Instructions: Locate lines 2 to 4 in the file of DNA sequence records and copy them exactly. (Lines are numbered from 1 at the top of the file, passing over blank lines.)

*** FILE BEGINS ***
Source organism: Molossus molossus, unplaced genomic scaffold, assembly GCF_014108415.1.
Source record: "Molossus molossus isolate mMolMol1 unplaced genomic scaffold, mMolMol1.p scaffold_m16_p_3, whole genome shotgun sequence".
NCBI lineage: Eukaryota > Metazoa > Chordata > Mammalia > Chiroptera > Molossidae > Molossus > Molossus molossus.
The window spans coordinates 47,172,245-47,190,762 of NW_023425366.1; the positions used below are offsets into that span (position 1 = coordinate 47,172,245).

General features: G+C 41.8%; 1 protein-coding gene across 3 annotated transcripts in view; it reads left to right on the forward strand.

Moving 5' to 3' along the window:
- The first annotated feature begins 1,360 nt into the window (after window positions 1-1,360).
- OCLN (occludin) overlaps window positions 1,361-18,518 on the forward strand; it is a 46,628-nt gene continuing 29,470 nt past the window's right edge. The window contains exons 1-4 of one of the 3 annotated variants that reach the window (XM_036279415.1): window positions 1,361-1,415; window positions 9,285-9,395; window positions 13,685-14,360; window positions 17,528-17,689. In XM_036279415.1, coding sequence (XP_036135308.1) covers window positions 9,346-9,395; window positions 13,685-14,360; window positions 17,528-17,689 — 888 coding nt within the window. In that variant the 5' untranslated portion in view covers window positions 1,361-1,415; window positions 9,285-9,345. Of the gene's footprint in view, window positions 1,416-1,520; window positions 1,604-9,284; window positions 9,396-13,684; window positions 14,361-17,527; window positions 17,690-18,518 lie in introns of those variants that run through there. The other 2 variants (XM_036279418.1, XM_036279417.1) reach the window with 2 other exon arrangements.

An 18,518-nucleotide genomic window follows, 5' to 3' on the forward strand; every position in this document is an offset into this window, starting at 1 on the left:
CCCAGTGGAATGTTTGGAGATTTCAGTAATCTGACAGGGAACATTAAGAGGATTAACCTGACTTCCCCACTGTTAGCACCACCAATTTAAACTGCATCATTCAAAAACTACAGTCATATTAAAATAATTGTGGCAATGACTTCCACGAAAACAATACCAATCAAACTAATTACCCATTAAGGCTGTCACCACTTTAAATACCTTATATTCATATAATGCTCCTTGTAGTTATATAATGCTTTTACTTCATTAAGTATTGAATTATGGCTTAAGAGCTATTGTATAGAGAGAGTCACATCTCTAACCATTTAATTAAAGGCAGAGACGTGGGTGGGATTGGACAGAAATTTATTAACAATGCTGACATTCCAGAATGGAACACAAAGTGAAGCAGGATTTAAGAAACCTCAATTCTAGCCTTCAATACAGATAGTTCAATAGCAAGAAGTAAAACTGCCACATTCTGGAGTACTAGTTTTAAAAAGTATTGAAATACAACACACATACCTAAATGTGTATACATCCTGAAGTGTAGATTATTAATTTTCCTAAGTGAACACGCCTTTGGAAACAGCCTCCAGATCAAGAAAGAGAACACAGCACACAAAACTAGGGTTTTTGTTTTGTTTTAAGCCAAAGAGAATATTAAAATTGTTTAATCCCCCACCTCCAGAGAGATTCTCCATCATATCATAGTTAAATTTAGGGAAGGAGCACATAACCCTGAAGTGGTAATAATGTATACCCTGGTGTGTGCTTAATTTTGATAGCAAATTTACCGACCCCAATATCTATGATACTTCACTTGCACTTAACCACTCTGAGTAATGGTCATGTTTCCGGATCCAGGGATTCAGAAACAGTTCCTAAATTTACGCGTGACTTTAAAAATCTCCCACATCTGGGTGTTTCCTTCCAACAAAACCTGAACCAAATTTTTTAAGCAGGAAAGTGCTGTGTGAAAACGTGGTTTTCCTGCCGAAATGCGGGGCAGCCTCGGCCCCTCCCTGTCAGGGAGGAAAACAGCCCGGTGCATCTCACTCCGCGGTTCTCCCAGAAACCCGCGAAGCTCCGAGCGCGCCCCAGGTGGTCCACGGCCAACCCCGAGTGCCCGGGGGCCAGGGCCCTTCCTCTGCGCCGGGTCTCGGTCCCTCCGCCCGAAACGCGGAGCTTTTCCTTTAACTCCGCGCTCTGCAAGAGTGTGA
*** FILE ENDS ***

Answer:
Source record: "Molossus molossus isolate mMolMol1 unplaced genomic scaffold, mMolMol1.p scaffold_m16_p_3, whole genome shotgun sequence".
NCBI lineage: Eukaryota > Metazoa > Chordata > Mammalia > Chiroptera > Molossidae > Molossus > Molossus molossus.
The window spans coordinates 47,172,245-47,190,762 of NW_023425366.1; the positions used below are offsets into that span (position 1 = coordinate 47,172,245).